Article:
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Master of Arts

Master of Arts

Flexible and Personalized

Recent Capstone Projects

Selective Visibilities: Navigating Identity as an Asian-Indian American Woman through Body and Beauty

'Strong Women Strong Girls': Mutual Empowerment in the Age of Postfeminist Girl Culture

Color of Her Skin, Content of Her Character: The Media vs. Michelle Obama.

Theorizing a Contemporary Queer Femme/ininity: Reflections on The Real L Word

Hades Sings Torch Songs: A Queer Reading of Villain Characters in Disney Renaissance Films

Made Visible: Analyzing News Coverage of Transgender Students at Women's Colleges

Active Minds, Docile Bodies, and the Freedom to Read: How U.S. Prison Libraries Function as Instruments of State Power

Simmons's Gender/Cultural Studies (GCS) program examines constructions of gender, race, class, and nation in the United States and in international contexts. The innovative GCS program offers a supportive, stimulating environment with small classes, faculty mentors, and a flexible curriculum.

With guidance from the program director, each student designs a personalized plan of study. In addition to three required GCS seminars, students choose electives from Africana studies, education, English, sociology, modern languages, history, economics, political science, and women's studies. Course topics range from issues of nation and identity, to material culture, film and literary criticism, pedagogy, economics, and queer theory.

Each student completes a final capstone project that capstone project that furthers their individual academic and professional interests. Capstone projects may take the form of an internship, a research project, or a thesis.

Students may further tailor their studies by completing a dual degree (link to dual degree page).

Degree Requirements

Candidates for the Gender/Cultural Studies degree must complete eight courses (32 semester hours). Students are able to complete the degree in four semesters (two years). Part-time students may take up to five years to complete the degree.

Coursework

All students take the following three courses in interdisciplinary studies and cultural theory, design their own programs from advanced courses offered throughout the College, and finish with a capstone project that furthers their individual academic and professional interests.

GCS required courses

Students must take both of the following courses:

  • GCS 403 Seminar in Gender/Cultural Studies
  • GCS 430 Cultural Theory

GCS core elective course

Students must take one of the following courses:

  • GCS 406 Feminism and Literature
  • GCS 410 Issues in International Studies
  • GCS 412 Theoretical Approaches to Cultural Narratives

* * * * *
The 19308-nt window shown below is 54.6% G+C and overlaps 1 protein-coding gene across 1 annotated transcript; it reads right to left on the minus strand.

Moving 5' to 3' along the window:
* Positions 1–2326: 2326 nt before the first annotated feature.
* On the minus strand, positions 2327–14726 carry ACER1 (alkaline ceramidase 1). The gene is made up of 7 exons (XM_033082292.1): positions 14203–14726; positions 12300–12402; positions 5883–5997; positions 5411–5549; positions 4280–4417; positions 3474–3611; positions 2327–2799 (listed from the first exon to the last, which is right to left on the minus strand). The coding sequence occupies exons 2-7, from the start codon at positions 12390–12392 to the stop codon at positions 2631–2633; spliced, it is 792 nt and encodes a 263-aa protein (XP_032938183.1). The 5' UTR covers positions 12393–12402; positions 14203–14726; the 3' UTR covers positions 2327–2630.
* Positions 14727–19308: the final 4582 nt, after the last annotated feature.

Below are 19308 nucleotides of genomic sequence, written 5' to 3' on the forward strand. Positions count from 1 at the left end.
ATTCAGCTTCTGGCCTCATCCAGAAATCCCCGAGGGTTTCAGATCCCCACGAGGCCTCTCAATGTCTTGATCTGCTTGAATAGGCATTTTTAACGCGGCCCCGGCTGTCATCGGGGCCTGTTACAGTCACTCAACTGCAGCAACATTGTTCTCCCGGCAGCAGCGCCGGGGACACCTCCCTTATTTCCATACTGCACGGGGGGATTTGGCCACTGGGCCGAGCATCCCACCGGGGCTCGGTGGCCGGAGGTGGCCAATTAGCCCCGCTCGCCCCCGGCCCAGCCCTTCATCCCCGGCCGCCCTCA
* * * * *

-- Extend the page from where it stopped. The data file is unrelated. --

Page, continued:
• GCS 415 Feminism and Economic Difference

Capstone

All students must complete at least 4 capstone credit hours and present their work at the GCS colloquium. The capstone options are list below:

  • GCS-455 Thesis [two semesters; 4 credit hours each semester]
  • GCS-460 Project
  • GCS-470 Internship
  • GCS-480 Gender/Cultural Fieldwork

GCS electives

Students must take at least three courses from the GCS electives list below.

  • AST 513 The Black Struggle for Schooling in America
  • AST 529 Race, Culture, Identity and Achievement
  • AST 536 Black Narratives of Oppression, Resistance, and Resiliency
  • AST/SOC/WST 540 Intimate Family Violence: A Multicultural Perspective
  • AST 588 Black Popular Culture and the Education of Black Youth
  • CHL 401 Criticism of Literature for Children
  • ENGL 506 Victorian Literature and Culture
  • ENGL 507 Jane Austen and Her Contemporaries
  • ENGL 508 the Postcolonial Novel
  • ENGL 517 Toni Morrison and American Literature
  • ENGL 520 American Women's Poetry
  • ENGL 527 Race and Gender in Psychoanalytic Discourse
  • ENGL 528 American Ghosts: the Cultural Politics of Haunting
  • ENGL 554 Studies in Film Genre: Melodrama
  • ENGL 598 Feminist Media Studies
  • HIST 527 Archives, History, and Collective Memory
  • HIST 529 Seminar: Film and Historical Representation
  • HIST 560 Seminar in the History of Women and Gender
  • HIST 561 Cross Cultural Encounters: Contacts, Connection and Conflict
  • HIST 564 Rape of Nanjing
  • HIST 565 9/11 Narratives
  • HIST 567 Memory and the Holocaust
  • HIST 571 Seminar in Early American History
  • HIST 573 Seminar in 19th-Century U.S. History
  • HIST 574 Modern U.S. History Seminar
  • HIST 575 Cold War Culture
  • HIST 577 Seminar in Modern European History
  • HIST 597 Historical Methods and Research
  • INRL 590 Seminar in International Relations
  • PHIL 532 Law and Philosophy
  • SOCI 500 Special Topics
  • SOCI 500 Gender and Islam
  • SOCI/AST 511 Critical Race Legal Theory
  • SOCI 521 Sociology of Food
  • SOCI 538 (TC) Cross-Cultural Alliance Building
  • SOCI 539 Qualitative Research Workshop
  • SOCI 544 Sociology of Poetry and Prose
  • SOCI 545 Health Systems and Policy
  • SOCI 547 Antiracism and Justice Work
  • WGST 554 Feminist Theories
  • WGST 580 Gender and Queer Theory